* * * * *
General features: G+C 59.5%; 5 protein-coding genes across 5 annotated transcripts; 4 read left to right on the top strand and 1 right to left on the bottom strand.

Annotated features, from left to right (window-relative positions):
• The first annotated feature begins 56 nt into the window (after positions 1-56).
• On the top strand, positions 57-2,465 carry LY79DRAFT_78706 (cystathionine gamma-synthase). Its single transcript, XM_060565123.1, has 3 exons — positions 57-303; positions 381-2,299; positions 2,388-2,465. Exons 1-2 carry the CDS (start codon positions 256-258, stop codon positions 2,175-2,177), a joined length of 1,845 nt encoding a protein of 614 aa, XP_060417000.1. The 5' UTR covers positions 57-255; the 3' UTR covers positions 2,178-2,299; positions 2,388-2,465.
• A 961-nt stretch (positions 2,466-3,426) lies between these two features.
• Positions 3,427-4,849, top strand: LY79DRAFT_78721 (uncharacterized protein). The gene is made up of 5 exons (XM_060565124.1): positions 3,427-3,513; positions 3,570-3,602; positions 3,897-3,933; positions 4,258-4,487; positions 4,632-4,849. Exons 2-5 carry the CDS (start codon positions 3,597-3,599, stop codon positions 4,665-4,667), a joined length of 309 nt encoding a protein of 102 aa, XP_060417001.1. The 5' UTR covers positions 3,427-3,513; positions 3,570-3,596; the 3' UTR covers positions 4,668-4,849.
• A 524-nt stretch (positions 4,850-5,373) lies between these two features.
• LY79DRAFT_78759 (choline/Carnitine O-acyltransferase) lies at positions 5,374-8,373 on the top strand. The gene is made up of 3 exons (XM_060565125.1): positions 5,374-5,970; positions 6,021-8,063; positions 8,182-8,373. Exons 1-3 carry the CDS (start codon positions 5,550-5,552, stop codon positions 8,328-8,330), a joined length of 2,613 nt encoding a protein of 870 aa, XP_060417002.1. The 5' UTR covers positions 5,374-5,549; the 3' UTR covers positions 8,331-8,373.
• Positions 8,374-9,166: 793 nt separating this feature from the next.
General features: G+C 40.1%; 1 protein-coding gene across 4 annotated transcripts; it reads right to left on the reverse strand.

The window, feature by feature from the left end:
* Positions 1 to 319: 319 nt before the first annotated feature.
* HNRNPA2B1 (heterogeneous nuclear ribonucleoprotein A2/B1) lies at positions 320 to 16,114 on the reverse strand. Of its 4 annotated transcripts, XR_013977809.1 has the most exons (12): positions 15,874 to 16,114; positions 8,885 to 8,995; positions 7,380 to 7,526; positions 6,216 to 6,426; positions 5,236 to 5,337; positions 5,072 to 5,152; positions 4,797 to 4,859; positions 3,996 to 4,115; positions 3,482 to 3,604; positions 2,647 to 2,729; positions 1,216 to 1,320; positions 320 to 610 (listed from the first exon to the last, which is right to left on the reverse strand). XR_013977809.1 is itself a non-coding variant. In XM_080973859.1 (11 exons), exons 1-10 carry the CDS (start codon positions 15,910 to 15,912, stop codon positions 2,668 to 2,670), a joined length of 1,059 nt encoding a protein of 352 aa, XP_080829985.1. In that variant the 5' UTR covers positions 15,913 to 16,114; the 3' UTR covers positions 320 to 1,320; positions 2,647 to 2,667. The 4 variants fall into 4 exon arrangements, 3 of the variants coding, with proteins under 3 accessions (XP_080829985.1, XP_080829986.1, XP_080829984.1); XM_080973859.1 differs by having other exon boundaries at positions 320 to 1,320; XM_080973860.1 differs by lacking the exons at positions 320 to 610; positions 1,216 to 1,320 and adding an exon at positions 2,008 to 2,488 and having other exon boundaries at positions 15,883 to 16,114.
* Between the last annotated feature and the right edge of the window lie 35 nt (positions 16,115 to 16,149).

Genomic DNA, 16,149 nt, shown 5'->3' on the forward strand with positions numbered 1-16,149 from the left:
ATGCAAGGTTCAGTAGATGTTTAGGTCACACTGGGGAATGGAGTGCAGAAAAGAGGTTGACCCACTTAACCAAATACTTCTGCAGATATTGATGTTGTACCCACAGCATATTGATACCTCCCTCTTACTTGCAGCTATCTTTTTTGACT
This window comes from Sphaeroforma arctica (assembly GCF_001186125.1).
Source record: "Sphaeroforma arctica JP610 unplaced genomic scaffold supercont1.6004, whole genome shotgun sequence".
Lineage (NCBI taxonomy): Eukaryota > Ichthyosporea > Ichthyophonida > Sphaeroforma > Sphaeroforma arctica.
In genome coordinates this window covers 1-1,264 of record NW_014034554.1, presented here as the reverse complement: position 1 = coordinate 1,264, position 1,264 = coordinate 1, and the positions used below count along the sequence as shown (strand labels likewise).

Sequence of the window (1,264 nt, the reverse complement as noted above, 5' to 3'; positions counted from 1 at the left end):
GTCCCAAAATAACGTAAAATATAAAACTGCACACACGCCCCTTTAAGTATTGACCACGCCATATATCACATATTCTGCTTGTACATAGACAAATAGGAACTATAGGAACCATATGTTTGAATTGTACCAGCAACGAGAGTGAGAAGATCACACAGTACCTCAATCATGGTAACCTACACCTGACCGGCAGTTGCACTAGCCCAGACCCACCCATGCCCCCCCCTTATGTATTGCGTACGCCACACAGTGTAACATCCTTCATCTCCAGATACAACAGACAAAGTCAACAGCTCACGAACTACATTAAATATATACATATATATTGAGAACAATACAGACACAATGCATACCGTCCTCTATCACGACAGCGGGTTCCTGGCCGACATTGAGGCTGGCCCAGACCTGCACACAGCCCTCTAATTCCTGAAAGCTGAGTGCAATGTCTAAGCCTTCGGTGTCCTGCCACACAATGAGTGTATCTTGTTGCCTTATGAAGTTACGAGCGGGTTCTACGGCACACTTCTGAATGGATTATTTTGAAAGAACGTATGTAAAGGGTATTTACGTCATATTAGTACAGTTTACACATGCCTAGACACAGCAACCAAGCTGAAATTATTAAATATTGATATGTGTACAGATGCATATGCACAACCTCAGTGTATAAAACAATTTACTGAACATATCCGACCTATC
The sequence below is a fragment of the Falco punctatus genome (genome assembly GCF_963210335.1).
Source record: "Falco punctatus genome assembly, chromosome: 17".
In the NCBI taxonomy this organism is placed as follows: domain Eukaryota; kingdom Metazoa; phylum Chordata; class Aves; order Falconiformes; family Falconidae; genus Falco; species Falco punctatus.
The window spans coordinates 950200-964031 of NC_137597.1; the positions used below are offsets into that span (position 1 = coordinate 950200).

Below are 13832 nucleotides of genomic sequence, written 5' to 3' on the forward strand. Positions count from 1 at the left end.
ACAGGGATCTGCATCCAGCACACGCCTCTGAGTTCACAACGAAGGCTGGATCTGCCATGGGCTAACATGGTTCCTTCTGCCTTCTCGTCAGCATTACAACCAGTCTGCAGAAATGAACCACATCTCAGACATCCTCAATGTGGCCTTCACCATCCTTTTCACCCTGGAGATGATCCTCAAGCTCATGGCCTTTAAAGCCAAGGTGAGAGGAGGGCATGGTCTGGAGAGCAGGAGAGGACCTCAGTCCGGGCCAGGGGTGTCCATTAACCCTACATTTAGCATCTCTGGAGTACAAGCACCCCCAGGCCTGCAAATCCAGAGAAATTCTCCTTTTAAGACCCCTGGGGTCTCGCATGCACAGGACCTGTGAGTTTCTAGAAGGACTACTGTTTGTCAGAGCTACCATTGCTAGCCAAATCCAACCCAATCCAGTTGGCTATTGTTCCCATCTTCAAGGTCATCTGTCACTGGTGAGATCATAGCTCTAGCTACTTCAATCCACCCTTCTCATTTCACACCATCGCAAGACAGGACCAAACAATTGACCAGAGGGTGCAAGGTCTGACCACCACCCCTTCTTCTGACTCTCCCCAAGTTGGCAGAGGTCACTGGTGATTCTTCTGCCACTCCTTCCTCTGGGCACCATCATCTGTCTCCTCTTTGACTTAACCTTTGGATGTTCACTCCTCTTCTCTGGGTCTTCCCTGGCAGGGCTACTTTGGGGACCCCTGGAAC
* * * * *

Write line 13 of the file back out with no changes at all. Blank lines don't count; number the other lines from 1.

* HNRNPA2B1 (heterogeneous nuclear ribonucleoprotein A2/B1) lies at positions 320 to 16,114 on the reverse strand. Of its 4 annotated transcripts, XR_013977809.1 has the most exons (12): positions 15,874 to 16,114; positions 8,885 to 8,995; positions 7,380 to 7,526; positions 6,216 to 6,426; positions 5,236 to 5,337; positions 5,072 to 5,152; positions 4,797 to 4,859; positions 3,996 to 4,115; positions 3,482 to 3,604; positions 2,647 to 2,729; positions 1,216 to 1,320; positions 320 to 610 (listed from the first exon to the last, which is right to left on the reverse strand). XR_013977809.1 is itself a non-coding variant. In XM_080973859.1 (11 exons), exons 1-10 carry the CDS (start codon positions 15,910 to 15,912, stop codon positions 2,668 to 2,670), a joined length of 1,059 nt encoding a protein of 352 aa, XP_080829985.1. In that variant the 5' UTR covers positions 15,913 to 16,114; the 3' UTR covers positions 320 to 1,320; positions 2,647 to 2,667. The 4 variants fall into 4 exon arrangements, 3 of the variants coding, with proteins under 3 accessions (XP_080829985.1, XP_080829986.1, XP_080829984.1); XM_080973859.1 differs by having other exon boundaries at positions 320 to 1,320; XM_080973860.1 differs by lacking the exons at positions 320 to 610; positions 1,216 to 1,320 and adding an exon at positions 2,008 to 2,488 and having other exon boundaries at positions 15,883 to 16,114.